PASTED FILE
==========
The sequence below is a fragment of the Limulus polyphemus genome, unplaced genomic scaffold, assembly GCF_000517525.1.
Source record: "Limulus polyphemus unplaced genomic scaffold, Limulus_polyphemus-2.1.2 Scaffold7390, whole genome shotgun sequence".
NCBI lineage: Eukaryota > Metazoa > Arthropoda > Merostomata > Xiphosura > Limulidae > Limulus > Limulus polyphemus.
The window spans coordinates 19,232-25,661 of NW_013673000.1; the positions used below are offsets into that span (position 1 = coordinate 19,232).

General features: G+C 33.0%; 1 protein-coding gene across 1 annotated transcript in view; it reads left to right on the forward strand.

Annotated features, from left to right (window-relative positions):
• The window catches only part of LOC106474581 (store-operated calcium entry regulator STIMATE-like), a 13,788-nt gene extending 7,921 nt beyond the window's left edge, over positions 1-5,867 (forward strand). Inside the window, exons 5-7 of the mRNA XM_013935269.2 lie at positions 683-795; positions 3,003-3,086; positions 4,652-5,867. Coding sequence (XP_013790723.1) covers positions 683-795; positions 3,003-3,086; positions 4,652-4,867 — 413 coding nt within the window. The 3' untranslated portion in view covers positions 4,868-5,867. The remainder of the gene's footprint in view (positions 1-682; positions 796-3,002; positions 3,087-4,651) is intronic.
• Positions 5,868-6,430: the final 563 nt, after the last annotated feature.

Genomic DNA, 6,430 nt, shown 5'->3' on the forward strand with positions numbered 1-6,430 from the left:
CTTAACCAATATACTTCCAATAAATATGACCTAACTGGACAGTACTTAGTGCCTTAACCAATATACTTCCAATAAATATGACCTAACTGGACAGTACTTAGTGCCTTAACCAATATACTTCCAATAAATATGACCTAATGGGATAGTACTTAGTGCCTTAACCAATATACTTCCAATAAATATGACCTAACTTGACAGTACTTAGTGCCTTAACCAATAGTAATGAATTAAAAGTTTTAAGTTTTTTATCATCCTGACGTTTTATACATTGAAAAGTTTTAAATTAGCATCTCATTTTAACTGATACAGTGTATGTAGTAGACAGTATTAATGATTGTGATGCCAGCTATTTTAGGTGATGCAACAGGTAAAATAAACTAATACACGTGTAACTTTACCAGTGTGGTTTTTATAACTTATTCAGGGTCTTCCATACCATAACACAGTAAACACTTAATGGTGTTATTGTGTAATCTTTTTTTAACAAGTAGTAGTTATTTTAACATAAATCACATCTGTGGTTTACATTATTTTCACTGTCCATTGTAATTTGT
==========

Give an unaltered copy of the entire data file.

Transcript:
The sequence below is a fragment of the Limulus polyphemus genome, unplaced genomic scaffold, assembly GCF_000517525.1.
Source record: "Limulus polyphemus unplaced genomic scaffold, Limulus_polyphemus-2.1.2 Scaffold7390, whole genome shotgun sequence".
NCBI lineage: Eukaryota > Metazoa > Arthropoda > Merostomata > Xiphosura > Limulidae > Limulus > Limulus polyphemus.
The window spans coordinates 19,232-25,661 of NW_013673000.1; the positions used below are offsets into that span (position 1 = coordinate 19,232).

General features: G+C 33.0%; 1 protein-coding gene across 1 annotated transcript in view; it reads left to right on the forward strand.

Annotated features, from left to right (window-relative positions):
• The window catches only part of LOC106474581 (store-operated calcium entry regulator STIMATE-like), a 13,788-nt gene extending 7,921 nt beyond the window's left edge, over positions 1-5,867 (forward strand). Inside the window, exons 5-7 of the mRNA XM_013935269.2 lie at positions 683-795; positions 3,003-3,086; positions 4,652-5,867. Coding sequence (XP_013790723.1) covers positions 683-795; positions 3,003-3,086; positions 4,652-4,867 — 413 coding nt within the window. The 3' untranslated portion in view covers positions 4,868-5,867. The remainder of the gene's footprint in view (positions 1-682; positions 796-3,002; positions 3,087-4,651) is intronic.
• Positions 5,868-6,430: the final 563 nt, after the last annotated feature.

Genomic DNA, 6,430 nt, shown 5'->3' on the forward strand with positions numbered 1-6,430 from the left:
CTTAACCAATATACTTCCAATAAATATGACCTAACTGGACAGTACTTAGTGCCTTAACCAATATACTTCCAATAAATATGACCTAACTGGACAGTACTTAGTGCCTTAACCAATATACTTCCAATAAATATGACCTAATGGGATAGTACTTAGTGCCTTAACCAATATACTTCCAATAAATATGACCTAACTTGACAGTACTTAGTGCCTTAACCAATAGTAATGAATTAAAAGTTTTAAGTTTTTTATCATCCTGACGTTTTATACATTGAAAAGTTTTAAATTAGCATCTCATTTTAACTGATACAGTGTATGTAGTAGACAGTATTAATGATTGTGATGCCAGCTATTTTAGGTGATGCAACAGGTAAAATAAACTAATACACGTGTAACTTTACCAGTGTGGTTTTTATAACTTATTCAGGGTCTTCCATACCATAACACAGTAAACACTTAATGGTGTTATTGTGTAATCTTTTTTTAACAAGTAGTAGTTATTTTAACATAAATCACATCTGTGGTTTACATTATTTTCACTGTCCATTGTAATTTGT